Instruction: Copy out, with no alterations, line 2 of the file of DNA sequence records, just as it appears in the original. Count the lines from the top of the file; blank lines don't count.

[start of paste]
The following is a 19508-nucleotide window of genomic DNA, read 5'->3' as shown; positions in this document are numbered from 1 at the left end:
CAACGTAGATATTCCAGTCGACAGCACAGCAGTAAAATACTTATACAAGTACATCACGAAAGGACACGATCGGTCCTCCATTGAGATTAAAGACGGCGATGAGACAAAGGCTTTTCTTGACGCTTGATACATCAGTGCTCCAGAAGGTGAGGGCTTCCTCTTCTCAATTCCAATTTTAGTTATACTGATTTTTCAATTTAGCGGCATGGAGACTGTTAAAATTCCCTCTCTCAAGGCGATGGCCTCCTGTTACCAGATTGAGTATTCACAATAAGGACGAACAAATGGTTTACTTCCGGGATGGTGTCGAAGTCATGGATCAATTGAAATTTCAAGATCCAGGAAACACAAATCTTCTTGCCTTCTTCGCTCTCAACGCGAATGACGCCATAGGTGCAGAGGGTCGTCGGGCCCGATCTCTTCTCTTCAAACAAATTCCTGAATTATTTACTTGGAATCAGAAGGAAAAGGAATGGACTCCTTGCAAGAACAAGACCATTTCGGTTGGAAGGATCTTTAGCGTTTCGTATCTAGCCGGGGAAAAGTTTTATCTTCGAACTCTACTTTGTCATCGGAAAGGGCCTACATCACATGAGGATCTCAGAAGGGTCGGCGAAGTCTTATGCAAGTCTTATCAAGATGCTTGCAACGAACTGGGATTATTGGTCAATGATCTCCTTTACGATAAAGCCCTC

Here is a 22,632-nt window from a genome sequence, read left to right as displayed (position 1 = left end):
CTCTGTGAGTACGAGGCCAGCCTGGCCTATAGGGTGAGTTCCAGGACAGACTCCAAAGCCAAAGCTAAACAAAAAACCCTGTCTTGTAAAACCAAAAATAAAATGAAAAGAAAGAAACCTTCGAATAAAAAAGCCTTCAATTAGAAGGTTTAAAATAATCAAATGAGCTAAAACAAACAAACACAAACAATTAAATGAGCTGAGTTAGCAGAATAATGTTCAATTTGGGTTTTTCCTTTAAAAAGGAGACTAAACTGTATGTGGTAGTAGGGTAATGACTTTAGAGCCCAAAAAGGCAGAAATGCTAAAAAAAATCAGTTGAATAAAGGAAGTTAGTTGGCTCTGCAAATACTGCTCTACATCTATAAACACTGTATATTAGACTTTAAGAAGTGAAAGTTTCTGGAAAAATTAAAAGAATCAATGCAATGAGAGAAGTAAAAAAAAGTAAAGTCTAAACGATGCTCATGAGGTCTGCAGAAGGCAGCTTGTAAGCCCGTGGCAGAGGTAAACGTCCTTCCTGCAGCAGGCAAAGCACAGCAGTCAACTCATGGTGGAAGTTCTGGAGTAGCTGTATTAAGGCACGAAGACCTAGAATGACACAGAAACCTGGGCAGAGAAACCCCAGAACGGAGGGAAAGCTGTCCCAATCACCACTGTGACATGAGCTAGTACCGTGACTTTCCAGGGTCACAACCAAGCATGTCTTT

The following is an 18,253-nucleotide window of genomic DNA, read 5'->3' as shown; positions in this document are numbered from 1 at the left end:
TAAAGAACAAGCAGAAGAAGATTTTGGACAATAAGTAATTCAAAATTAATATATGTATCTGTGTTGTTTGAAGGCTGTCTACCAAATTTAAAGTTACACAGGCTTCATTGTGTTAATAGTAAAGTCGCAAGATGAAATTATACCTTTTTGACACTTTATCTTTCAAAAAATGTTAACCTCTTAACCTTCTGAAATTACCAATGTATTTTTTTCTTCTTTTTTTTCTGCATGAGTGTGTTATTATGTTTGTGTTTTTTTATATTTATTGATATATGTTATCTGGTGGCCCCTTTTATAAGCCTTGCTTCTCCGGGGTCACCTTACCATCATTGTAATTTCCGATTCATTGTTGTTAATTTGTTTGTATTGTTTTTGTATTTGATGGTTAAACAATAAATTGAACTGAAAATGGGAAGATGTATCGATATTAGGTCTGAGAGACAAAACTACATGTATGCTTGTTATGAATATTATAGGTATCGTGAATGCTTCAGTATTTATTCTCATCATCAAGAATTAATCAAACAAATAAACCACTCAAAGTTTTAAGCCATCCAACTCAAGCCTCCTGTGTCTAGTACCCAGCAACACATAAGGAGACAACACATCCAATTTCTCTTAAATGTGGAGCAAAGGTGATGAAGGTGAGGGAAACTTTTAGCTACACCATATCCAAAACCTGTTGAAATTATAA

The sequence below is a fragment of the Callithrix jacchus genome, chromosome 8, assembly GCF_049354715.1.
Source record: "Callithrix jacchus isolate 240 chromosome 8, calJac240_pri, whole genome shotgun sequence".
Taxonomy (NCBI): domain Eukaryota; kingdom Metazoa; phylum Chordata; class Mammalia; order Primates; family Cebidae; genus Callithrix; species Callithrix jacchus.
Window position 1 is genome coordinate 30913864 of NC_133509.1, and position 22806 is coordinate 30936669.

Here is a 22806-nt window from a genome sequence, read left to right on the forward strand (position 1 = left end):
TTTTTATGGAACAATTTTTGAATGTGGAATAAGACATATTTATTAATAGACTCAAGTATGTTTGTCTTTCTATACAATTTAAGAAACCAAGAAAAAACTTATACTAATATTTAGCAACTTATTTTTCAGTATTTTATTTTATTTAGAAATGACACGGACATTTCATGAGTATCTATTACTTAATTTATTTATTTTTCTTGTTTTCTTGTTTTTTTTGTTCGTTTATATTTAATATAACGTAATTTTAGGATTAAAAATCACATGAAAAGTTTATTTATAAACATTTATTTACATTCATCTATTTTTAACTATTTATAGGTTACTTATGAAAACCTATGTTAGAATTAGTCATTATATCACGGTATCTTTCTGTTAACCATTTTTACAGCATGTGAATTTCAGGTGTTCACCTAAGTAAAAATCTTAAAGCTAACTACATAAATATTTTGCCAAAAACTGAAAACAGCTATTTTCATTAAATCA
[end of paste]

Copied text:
CAACGTAGATATTCCAGTCGACAGCACAGCAGTAAAATACTTATACAAGTACATCACGAAAGGACACGATCGGTCCTCCATTGAGATTAAAGACGGCGATGAGACAAAGGCTTTTCTTGACGCTTGATACATCAGTGCTCCAGAAGGTGAGGGCTTCCTCTTCTCAATTCCAATTTTAGTTATACTGATTTTTCAATTTAGCGGCATGGAGACTGTTAAAATTCCCTCTCTCAAGGCGATGGCCTCCTGTTACCAGATTGAGTATTCACAATAAGGACGAACAAATGGTTTACTTCCGGGATGGTGTCGAAGTCATGGATCAATTGAAATTTCAAGATCCAGGAAACACAAATCTTCTTGCCTTCTTCGCTCTCAACGCGAATGACGCCATAGGTGCAGAGGGTCGTCGGGCCCGATCTCTTCTCTTCAAACAAATTCCTGAATTATTTACTTGGAATCAGAAGGAAAAGGAATGGACTCCTTGCAAGAACAAGACCATTTCGGTTGGAAGGATCTTTAGCGTTTCGTATCTAGCCGGGGAAAAGTTTTATCTTCGAACTCTACTTTGTCATCGGAAAGGGCCTACATCACATGAGGATCTCAGAAGGGTCGGCGAAGTCTTATGCAAGTCTTATCAAGATGCTTGCAACGAACTGGGATTATTGGTCAATGATCTCCTTTACGATAAAGCCCTC